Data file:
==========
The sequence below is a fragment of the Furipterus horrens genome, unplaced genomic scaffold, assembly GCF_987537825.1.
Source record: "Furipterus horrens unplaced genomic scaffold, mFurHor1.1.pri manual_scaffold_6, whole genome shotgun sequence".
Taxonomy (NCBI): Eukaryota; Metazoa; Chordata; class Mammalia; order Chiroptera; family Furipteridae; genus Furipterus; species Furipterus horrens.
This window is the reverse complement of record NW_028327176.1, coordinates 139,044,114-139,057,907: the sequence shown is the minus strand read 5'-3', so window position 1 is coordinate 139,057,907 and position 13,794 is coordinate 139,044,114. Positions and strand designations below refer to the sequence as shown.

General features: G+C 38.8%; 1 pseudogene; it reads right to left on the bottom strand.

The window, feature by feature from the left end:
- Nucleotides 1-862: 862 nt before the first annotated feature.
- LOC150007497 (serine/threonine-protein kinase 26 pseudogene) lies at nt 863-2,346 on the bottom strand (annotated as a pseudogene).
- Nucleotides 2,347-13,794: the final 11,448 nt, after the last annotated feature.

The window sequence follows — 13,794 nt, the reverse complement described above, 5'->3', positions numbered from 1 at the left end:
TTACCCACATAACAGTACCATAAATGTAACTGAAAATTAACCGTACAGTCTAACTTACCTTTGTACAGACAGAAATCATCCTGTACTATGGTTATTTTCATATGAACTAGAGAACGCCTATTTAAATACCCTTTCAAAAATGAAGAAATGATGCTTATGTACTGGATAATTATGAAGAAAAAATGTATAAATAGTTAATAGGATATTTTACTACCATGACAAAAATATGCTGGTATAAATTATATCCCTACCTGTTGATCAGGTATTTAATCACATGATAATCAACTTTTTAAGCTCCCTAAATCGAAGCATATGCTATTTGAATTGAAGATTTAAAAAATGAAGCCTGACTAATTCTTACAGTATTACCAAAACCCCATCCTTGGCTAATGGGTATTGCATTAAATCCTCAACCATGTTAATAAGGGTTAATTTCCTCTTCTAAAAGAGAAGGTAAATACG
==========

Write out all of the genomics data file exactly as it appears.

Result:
The sequence below is a fragment of the Furipterus horrens genome, unplaced genomic scaffold, assembly GCF_987537825.1.
Source record: "Furipterus horrens unplaced genomic scaffold, mFurHor1.1.pri manual_scaffold_6, whole genome shotgun sequence".
Taxonomy (NCBI): Eukaryota; Metazoa; Chordata; class Mammalia; order Chiroptera; family Furipteridae; genus Furipterus; species Furipterus horrens.
This window is the reverse complement of record NW_028327176.1, coordinates 139,044,114-139,057,907: the sequence shown is the minus strand read 5'-3', so window position 1 is coordinate 139,057,907 and position 13,794 is coordinate 139,044,114. Positions and strand designations below refer to the sequence as shown.

General features: G+C 38.8%; 1 pseudogene; it reads right to left on the bottom strand.

The window, feature by feature from the left end:
- Nucleotides 1-862: 862 nt before the first annotated feature.
- LOC150007497 (serine/threonine-protein kinase 26 pseudogene) lies at nt 863-2,346 on the bottom strand (annotated as a pseudogene).
- Nucleotides 2,347-13,794: the final 11,448 nt, after the last annotated feature.

The window sequence follows — 13,794 nt, the reverse complement described above, 5'->3', positions numbered from 1 at the left end:
TTACCCACATAACAGTACCATAAATGTAACTGAAAATTAACCGTACAGTCTAACTTACCTTTGTACAGACAGAAATCATCCTGTACTATGGTTATTTTCATATGAACTAGAGAACGCCTATTTAAATACCCTTTCAAAAATGAAGAAATGATGCTTATGTACTGGATAATTATGAAGAAAAAATGTATAAATAGTTAATAGGATATTTTACTACCATGACAAAAATATGCTGGTATAAATTATATCCCTACCTGTTGATCAGGTATTTAATCACATGATAATCAACTTTTTAAGCTCCCTAAATCGAAGCATATGCTATTTGAATTGAAGATTTAAAAAATGAAGCCTGACTAATTCTTACAGTATTACCAAAACCCCATCCTTGGCTAATGGGTATTGCATTAAATCCTCAACCATGTTAATAAGGGTTAATTTCCTCTTCTAAAAGAGAAGGTAAATACG